Ruto wins big as Housing Bill sails through

President William Ruto during the laying of the foundation stone for the 320 Nyeri Blue Valley Affordable Housing units. [PCS]

President William Ruto scored a crucial win yesterday after Members of Parliament passed the Affordable Housing Bill, 2023, which introduces taxes on Kenyans that will fund his pet project.

The Bill, which seeks to anchor the 1.5 per cent housing levy on both salaried and income-earning Kenyans in law, was given the nod by the National Assembly yesterday and is now headed to the Senate where, if adopted, it will be forwarded to President Ruto for assent.

This means that should senators vote like their National Assembly counterparts, the controversial 1.5 percent tax which had been declared unconstitutional by the courts, will be re-introduced.

The win, coming just days after Kenya Kwanza Alliance held its parliamentary group meeting in Naivasha, did not however come without contestation.

This was manifested through a walk-out staged by approximately 20 Azimio MPs from Parliament during the debate of the Bill.

And in a press conference, the opposition leaders accused the President of playing puppet master by coercing MPs to vote for the Bill despite its unpopularity and further accused their Kenya Kwanza counterparts of being “voting machines” that voted in a “robotic” manner.

They were also irked by the fact that their attempts to contribute and introduce amendments to the Bill on the floor of the House were thwarted.

Their issues with the Bill stemmed from the re-introduction of 1.5 per cent levy to be charged from employees’ gross salary, the rushing of the passage of the Bill by Kenya Kwanza and the lack of clarity on how future disputes involving land will be resolved given that the government had taken public land and converted it into private land in order to build the houses.

“What Kenyans are witnessing is dictatorship by President Ruto,” said nominated MP and ODM chairman John Mbadi.

“He (Ruto) is determined to push it down on Kenyans, whether Kenyans like it or not. The effect of his actions will be that KRA officers will now be pounding on doors of mama mbogas demanding for tax that even they don’t know where it will come from,” he added.

Mbadi further hinted at the opposition’s return to the courts and calls for mass protests following the move by Kenya Kwanza. Minority Whip Junet Mohamed accused Parliament of being at the whims of the Executive and warned against passing of Bills by members without interrogation.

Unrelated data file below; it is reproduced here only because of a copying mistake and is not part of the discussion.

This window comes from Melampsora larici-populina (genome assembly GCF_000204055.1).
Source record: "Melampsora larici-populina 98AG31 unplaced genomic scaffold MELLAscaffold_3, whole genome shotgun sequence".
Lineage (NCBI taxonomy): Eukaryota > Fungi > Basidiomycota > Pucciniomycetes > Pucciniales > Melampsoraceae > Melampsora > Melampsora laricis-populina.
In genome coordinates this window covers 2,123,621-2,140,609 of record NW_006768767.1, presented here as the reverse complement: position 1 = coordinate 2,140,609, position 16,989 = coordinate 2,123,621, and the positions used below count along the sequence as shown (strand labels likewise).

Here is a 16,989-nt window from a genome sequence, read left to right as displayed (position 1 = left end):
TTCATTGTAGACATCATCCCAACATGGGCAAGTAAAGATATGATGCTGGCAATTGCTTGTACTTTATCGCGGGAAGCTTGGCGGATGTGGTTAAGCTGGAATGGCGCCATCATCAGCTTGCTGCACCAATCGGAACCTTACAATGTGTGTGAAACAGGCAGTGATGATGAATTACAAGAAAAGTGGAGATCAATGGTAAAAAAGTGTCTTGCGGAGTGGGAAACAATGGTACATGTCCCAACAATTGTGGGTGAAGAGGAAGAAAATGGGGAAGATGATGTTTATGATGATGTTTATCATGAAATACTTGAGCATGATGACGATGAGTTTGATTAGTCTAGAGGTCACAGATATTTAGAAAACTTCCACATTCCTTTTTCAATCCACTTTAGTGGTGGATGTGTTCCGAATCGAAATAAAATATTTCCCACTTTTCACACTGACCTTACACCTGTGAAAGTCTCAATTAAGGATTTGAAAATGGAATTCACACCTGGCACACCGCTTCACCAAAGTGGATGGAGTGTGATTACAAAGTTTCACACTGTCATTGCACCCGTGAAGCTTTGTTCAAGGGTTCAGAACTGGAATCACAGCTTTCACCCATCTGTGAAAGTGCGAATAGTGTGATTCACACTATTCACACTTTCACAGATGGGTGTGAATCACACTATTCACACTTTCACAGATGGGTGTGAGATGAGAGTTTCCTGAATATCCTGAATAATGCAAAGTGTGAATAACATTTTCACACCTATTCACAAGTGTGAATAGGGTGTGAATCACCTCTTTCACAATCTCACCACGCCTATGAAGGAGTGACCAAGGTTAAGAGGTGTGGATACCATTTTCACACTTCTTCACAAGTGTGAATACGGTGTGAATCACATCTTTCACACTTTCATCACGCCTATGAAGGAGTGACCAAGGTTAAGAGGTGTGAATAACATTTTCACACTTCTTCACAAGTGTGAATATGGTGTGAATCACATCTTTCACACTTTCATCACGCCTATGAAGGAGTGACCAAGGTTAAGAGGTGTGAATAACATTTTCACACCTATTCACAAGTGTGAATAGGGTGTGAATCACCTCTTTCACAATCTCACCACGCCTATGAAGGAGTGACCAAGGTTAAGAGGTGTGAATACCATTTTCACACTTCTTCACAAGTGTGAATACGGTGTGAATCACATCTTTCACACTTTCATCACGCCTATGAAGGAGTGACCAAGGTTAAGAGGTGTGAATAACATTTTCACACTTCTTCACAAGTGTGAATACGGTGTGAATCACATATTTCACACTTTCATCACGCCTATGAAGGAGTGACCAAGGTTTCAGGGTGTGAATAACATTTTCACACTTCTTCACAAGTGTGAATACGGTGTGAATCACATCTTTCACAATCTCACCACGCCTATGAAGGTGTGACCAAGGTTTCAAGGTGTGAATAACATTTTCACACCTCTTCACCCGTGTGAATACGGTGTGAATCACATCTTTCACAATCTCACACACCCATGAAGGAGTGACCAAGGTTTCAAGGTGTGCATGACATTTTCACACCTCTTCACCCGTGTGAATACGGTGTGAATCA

“We refuse to sit and participate in a rubber-stamping process… If Parliament continues doing business this way, then we are going to have a problem in the near future,” said the Suna East MP. 

He also revealed that a section of Azimio MPs had been coerced to vote in favour of the Bill lest projects in their constituencies were stopped.

Rarieda MP Otiende Amollo faulted the majority side for rushing the Bill, noting that it had been adopted albeit with a lot of grey areas that would be sources of conflict in the near future.

Amollo was concerned with the national government’s need to involve itself in the building of houses instead of shifting the role to counties.

“In good faith we had proposed several amendments but it has become clear to us that the instructions they have is to reject anything that has come from us. The process that is going on is robotic, it’s meaningless, it’s pre-judged,” he said.

But during the debate, National Assembly Majority Leader Kimani Ichungwah hailed the Bill as the solution to unemployment in the country and further chided the opposition for standing in its way.

“This Bill is about employment creation, it is about wealth creation. It’s about helping Kenyans to access affordable homes, creating new homeowners and therefore generating new wealth in our country and helping to grow our economy that was destroyed by those who are telling us today that when they look back they feel like crying,” said Ichungwah.

Finance and National Planning Committee chair Kimani Kiuria said: “The land issue has been addressed. We have provided that all transfer of land from public land to private will follow the Land Act.”

Notably, under the amended Bill, affordable home buyers will also no longer be required to part with a 10 per cent deposit after the Molo MP-led committee rejected the proposal.

Individuals seeking to be allocated affordable housing units had been required to provide proof of a requisite deposit of at least 10 per cent of the value of the affordable housing unit being applied for.

The deletion of the clause was premised on the fact that Kenyans, during public participation, expressed their fear that the provision would hinder a huge number of Kenyans from participating in the programme.

The Bill was necessitated by the judgment of the High Court delivered on November 28, 2023, on the Constitutional Petitions that concluded that the Affordable Housing Levy violated the provisions of the Constitution since it lacked a comprehensive legal framework.

[Additional reporting by Ndung’u Gachane]